Eclipse IDE

I’ve looked at Eclipse on-and-off since the very beginning, but I was never compelled to use it for a variety of reasons. The last time I made a attempt to use Eclipse was a couple of years ago and it wouldn’t start up for me for reasons I was never able to determine, so I just left it at that.

I decided to take another look at Eclipse again because 1) I’ve been hearing a lot of good things about it so I figure a lot of issues have been resolved, 2) I don’t have any software for the Mac so the free open-source nature of Eclipse is a plus, and 3) I’m thinking I’m going to be doing some Java coding.

I went to the Eclipse site and downloaded the the J2EE package. The different packages just means they come with different sets of plug-ins. You can always download the most basic package and install each plug-in your want manually. I didn’t want the hassle of doing something and then finding out in the middle of it that I was missing a plug-in so I grabbed the full J2EE version.

Installing and running it was as simple of uncompressing the archive and clicking on the Eclipse icon. While Java has made a lot of progress addressing performance issues especially on the server side, I wanted to see how it does on a desktop application that is stopped and started frequently. While I didn’t do any real benchmarking, the IDE started up faster then I remember it is still no speed demon. Once started, though, the performance seems pretty good.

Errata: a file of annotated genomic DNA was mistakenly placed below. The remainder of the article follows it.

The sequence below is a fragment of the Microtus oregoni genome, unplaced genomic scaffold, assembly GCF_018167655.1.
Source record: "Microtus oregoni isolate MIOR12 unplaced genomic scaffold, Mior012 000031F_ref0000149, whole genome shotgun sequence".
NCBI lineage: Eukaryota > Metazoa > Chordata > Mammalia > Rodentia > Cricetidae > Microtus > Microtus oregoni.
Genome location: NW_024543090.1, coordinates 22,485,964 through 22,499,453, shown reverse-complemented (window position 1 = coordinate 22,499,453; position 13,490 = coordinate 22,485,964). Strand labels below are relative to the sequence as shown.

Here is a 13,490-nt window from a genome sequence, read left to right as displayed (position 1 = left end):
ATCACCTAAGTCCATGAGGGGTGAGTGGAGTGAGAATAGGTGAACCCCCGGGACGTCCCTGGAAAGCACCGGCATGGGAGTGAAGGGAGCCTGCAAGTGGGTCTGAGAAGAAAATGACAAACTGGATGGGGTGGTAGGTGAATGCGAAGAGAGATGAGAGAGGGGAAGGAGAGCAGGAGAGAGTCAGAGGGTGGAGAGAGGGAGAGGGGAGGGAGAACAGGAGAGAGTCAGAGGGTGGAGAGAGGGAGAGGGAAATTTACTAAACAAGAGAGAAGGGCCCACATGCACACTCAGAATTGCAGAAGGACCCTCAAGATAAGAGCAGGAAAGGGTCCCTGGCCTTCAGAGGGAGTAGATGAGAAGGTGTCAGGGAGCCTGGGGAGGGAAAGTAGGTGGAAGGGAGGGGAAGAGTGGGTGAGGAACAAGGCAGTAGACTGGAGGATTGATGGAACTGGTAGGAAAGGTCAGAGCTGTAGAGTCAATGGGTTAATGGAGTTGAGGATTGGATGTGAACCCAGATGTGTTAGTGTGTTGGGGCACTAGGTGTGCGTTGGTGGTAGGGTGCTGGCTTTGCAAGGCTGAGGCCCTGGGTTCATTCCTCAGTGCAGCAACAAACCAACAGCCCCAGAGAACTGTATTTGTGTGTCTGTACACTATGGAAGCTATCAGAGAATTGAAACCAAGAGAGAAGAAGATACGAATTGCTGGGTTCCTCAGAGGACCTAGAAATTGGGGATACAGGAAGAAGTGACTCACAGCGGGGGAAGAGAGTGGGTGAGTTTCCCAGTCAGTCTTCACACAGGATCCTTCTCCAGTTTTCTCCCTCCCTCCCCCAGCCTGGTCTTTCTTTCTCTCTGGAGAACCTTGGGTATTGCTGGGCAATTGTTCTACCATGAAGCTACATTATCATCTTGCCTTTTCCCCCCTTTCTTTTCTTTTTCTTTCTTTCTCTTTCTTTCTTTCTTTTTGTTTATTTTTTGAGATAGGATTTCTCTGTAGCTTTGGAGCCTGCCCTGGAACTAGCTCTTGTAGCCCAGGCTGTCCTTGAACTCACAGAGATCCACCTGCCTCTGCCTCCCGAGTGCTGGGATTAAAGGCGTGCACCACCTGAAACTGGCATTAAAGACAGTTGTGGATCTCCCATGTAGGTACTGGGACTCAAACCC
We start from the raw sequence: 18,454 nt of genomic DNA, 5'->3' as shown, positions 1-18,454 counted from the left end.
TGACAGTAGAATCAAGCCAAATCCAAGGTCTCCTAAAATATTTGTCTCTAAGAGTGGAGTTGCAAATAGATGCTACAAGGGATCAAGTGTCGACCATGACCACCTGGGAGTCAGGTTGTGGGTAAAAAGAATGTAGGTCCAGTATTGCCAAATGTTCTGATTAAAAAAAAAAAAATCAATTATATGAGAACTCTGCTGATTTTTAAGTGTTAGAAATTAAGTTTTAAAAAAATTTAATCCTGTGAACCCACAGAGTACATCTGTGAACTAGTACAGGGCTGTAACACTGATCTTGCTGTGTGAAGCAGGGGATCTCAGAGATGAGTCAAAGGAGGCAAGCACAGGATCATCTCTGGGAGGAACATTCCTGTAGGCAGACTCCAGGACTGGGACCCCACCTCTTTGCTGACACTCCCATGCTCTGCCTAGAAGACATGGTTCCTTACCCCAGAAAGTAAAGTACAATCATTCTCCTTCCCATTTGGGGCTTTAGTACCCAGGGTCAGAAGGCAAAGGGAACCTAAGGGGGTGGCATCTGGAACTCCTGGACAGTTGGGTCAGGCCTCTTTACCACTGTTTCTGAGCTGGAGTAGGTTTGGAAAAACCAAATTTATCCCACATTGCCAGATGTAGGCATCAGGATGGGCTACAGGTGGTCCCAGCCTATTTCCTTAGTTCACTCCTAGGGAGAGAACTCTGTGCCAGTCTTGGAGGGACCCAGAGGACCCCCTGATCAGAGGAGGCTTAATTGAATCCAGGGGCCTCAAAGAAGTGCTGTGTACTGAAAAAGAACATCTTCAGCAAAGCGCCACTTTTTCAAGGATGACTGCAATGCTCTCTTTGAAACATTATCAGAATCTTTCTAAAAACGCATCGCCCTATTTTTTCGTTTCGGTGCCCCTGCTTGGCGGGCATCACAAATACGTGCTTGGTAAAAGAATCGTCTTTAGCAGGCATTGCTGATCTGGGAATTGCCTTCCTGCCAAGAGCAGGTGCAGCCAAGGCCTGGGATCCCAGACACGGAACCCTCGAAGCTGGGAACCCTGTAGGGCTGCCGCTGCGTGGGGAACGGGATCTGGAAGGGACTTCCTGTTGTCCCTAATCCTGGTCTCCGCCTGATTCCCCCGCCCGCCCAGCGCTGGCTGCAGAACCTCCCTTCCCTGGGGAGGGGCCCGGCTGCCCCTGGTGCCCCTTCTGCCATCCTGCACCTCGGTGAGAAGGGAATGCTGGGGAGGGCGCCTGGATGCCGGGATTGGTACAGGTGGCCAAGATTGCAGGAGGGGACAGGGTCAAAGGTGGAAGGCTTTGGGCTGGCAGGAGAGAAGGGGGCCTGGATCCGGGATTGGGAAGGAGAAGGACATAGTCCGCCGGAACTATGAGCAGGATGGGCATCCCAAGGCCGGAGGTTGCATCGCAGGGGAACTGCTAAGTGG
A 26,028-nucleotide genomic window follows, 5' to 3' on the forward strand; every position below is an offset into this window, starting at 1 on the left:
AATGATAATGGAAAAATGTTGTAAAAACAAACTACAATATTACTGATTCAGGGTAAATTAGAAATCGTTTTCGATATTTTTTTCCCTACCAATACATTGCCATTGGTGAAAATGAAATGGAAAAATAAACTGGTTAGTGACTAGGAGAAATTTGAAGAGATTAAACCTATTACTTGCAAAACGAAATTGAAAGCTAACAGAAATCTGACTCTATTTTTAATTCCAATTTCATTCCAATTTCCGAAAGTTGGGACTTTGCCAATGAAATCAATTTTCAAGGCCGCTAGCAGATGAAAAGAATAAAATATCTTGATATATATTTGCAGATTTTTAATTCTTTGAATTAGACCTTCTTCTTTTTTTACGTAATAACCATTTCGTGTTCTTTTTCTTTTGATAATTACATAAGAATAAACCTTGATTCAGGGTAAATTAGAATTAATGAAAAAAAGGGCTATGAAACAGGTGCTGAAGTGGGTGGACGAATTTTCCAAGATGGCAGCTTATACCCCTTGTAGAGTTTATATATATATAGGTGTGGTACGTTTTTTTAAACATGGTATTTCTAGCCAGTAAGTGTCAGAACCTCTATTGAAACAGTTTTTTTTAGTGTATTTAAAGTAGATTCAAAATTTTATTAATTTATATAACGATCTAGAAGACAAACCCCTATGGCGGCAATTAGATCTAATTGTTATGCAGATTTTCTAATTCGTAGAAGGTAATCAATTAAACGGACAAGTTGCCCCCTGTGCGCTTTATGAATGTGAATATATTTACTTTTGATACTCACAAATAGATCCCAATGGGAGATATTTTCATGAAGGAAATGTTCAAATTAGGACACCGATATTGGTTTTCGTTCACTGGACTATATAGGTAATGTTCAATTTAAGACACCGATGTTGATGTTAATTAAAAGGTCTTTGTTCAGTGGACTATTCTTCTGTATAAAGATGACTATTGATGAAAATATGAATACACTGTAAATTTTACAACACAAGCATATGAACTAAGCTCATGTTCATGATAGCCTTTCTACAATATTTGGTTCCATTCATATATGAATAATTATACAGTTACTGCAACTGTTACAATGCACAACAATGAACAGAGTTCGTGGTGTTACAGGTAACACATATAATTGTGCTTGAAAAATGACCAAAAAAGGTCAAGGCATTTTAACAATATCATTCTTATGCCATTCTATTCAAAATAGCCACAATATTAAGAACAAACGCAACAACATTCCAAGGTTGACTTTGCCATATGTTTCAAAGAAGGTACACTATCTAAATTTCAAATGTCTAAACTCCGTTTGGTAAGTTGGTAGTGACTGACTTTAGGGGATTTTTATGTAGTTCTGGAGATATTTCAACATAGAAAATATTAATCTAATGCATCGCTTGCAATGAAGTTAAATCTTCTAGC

Eclipse has it’s own set of terminology like perspectives, Team, etc. which takes a bit getting used to, but the features you’d expect in a modern IDE is all there such as code completion, syntax highlighting, code navigation, etc. One thing I really like is that it checks your code for you even as you type. When you open up a project, you can immediately see which directory/file/line has potential errors through the explorer pane. You can do a lot more with templates code assists that will help with some coding tasks.

Before I did too much with Eclipse, I found out about PDT (PHP Developer Tool) plug-in. This adds PHP support to Eclipse and was a project that originated from the makers of the Zend IDE. Since my current projects tends to be PHP-based, it peaked my interests to see if I can use this IDE to handle my projects.

Installing the plug-in is super easy with Eclipse now. Just go to the plug-in manager and add the PDT repository to it’s list and tell it to install. A few clicks later, I had PDT in Eclipse that recognizes PHP files and my project directory. Unfortunately, I haven’t had much more time to get beyond that. I still want to test the debugging tool, etc. but I’ll have to do that later.

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About LazyHacker
Just a boring guy.